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Investing

States acting to deflate movement that seeks to hurt Israeli economy

Alicia Munnell said she’s firmly against social investing laws or policies with the goal of restricting investment.

Alarmed at what they say is a coordinated effort to damage Israel's economy, legislators and governors in approximately half the states have acted to punish companies that support the boycott, divestment and sanctions movement.

Through legislation and executive orders, the states' responses include laws that restrict public pensions plans from investing in companies deemed to support anti-Israel economic boycotts. Some states authorize pension plans to divest from companies that violate their respective laws. Other states, through laws and governors' executive orders, prohibit state agencies from doing business with BDS supporters, according to data compiled by several sources including a state government trade group and legal and public interest organizations.

Most laws and executive orders have been in effect for less than four years, and a sampling of state action by Pensions & Investments reveals few divestitures by public pension plans.

Still, the broad actions by these states have prompted some pension experts to argue that politics shouldn't interfere with the fiduciary duties of public plan managers.

"I don't like any of this," said Alicia Munnell, director of the Center for Retirement Research at Boston College.

"The appropriate place for this to play out is not the pension plans for public workers," she added. "They're trying to make foreign policy through the pension funds." Ms. Munnell said her disapproval is not restricted to states' anti-BDS laws. Any form of "social investing" law or policy restricting pension funds' investment strategies represent "diversions" from plan managers' fiduciary duties.

Although the number of anti-BDS laws and executive orders has grown, "I've heard very little from my membership," said Keith Brainard, the Georgetown, Texas-based research director at the National Association of State Retirement Administrators. "This relative absence indicates there may be more symbolism than substance."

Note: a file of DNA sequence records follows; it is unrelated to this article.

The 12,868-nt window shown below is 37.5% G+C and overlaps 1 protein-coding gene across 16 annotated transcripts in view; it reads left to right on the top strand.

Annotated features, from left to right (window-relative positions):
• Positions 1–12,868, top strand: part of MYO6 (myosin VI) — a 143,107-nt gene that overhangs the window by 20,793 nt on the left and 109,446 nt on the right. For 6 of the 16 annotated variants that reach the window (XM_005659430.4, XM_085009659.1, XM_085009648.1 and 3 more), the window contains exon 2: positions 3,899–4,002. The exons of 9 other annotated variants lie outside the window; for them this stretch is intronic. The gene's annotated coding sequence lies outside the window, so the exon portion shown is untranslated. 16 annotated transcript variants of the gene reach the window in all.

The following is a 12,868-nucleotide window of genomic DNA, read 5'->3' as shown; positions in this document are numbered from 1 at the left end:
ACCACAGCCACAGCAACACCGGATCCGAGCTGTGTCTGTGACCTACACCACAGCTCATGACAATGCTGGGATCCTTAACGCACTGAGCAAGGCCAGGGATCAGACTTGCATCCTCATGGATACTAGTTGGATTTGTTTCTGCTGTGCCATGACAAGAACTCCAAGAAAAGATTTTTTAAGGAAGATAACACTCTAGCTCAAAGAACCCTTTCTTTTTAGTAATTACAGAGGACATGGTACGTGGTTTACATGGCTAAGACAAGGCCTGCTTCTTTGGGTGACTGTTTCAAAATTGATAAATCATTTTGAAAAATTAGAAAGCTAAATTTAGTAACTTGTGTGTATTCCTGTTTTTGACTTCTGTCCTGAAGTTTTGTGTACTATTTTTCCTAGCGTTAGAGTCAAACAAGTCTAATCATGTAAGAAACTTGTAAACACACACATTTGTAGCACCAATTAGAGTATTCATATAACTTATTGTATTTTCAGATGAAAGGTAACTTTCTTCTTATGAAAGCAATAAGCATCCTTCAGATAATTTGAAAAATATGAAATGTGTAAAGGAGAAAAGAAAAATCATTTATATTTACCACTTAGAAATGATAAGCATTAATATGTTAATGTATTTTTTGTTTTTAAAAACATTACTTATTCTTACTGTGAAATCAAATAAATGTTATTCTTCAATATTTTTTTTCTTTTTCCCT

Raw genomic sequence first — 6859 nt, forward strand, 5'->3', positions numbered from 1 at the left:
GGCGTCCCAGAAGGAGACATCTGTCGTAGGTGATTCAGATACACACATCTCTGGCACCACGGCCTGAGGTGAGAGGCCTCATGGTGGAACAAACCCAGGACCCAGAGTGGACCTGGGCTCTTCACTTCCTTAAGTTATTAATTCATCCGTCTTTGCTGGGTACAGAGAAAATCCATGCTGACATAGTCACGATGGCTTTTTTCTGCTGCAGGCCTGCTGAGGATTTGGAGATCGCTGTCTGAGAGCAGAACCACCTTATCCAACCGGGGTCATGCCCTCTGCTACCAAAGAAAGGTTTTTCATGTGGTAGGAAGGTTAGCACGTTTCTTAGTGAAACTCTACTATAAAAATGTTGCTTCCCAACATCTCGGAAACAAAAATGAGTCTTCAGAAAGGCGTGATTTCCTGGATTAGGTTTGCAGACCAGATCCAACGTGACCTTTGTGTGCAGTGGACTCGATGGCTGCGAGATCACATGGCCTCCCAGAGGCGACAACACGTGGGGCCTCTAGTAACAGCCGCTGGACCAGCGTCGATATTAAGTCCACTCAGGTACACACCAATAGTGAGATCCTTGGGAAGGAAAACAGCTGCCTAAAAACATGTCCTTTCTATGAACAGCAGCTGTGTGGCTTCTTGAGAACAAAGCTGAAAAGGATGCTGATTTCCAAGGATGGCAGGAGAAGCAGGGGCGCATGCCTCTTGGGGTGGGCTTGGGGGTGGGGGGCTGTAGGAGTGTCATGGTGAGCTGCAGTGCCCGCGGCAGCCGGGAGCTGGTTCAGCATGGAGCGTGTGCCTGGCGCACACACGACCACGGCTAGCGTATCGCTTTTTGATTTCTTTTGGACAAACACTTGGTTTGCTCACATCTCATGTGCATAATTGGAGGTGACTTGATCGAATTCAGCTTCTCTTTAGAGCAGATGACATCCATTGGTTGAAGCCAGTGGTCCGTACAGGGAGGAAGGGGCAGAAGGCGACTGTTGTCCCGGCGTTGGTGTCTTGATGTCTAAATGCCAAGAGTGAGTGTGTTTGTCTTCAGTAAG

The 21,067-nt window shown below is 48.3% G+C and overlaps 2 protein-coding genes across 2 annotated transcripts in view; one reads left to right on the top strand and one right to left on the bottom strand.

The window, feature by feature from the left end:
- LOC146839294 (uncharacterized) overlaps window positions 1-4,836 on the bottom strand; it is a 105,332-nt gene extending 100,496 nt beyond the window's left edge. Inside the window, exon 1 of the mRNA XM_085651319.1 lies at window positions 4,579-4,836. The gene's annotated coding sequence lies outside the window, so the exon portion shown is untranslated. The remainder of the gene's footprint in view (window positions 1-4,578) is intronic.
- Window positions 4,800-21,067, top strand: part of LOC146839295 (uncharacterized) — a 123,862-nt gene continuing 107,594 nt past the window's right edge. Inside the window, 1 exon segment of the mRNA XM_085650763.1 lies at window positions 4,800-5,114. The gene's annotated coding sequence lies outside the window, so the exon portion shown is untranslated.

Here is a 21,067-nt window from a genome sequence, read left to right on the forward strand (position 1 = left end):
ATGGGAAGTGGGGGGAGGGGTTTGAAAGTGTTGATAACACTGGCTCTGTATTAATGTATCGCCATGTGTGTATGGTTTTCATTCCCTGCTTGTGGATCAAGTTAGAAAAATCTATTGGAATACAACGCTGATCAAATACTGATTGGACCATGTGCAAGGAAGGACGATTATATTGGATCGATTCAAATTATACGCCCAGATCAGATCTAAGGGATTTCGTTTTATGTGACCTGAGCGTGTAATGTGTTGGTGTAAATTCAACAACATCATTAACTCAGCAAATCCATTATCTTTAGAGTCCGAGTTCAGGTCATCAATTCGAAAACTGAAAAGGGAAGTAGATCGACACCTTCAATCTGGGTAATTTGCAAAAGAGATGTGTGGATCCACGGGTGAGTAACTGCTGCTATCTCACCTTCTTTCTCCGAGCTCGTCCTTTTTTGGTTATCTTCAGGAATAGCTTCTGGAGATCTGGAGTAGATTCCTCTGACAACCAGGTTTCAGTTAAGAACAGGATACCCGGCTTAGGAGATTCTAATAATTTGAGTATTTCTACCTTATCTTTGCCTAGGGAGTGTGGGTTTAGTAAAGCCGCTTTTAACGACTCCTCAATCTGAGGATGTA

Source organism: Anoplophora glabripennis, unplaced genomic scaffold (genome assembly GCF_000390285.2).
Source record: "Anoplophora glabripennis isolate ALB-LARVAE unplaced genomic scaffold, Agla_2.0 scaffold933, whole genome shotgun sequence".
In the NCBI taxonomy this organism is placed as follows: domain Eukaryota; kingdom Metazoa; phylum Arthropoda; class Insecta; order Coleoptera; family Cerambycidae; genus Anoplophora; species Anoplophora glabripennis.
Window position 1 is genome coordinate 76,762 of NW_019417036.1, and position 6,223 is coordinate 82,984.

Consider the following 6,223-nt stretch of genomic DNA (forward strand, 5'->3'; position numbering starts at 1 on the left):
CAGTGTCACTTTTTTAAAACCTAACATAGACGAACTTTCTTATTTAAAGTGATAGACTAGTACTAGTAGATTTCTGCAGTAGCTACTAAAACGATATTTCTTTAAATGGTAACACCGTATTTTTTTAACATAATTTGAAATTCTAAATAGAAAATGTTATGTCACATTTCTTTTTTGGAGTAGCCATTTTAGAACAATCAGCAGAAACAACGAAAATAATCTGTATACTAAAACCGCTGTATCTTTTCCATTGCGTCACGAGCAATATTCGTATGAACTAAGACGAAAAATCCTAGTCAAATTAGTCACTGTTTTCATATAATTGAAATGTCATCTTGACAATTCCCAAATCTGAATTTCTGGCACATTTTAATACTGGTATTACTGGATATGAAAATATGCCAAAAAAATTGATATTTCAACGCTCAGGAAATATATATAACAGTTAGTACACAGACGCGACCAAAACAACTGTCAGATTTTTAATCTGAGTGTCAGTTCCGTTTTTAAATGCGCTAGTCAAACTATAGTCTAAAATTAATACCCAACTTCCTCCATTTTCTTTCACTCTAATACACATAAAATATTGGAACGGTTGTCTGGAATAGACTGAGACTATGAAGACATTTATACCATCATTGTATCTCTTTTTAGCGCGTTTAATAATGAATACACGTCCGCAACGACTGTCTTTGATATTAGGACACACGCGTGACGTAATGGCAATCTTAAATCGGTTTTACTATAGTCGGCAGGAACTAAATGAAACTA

In some cases, the laws directed at public pension plans can create tension for the plan managers.

Colorado's law requires the board of trustees of the Colorado Public Employees Retirement Association, Denver, to prepare a list of restricted companies and prohibit future investments in them and, if warranted, divest from the companies.

In January, trustees of the $49 billion plan issued a statement saying that although they will follow the law, they worry about interference with their fiduciary duties.

"Once a divestment mandate is imposed to address one issue, the resulting 'slippery slope' makes differentiation among the remaining issues contentious and divisive," they wrote.

Ordering a divestment "comes with significant associated costs," the trustees added. They cited hiring a search firm to check for possible violators, buying and selling securities, conducting due diligence for finding replacement securities or funds, and creating strategies that exclude certain investments.

Few divestitures

According to a PERA September 2018 report, the latest public document, one company was placed on its restricted list in September 2017 but removed it in April 2018. The report provided no explanation. PERA hasn't divested any companies.

Like other public pension plans subject to Israel boycott laws, PERA has a process for researching and identifying suspected violators. It hires an independent research firm, uses publicly available information, contacts asset managers and talks to peers.

A company can be removed from the restricted list "If PERA becomes aware, through further research and engagement, that a restricted company has ceased activity of economic prohibitions against Israel," according to PERA regulations. If a company remains on the list for 180 days, the law says PERA must divest.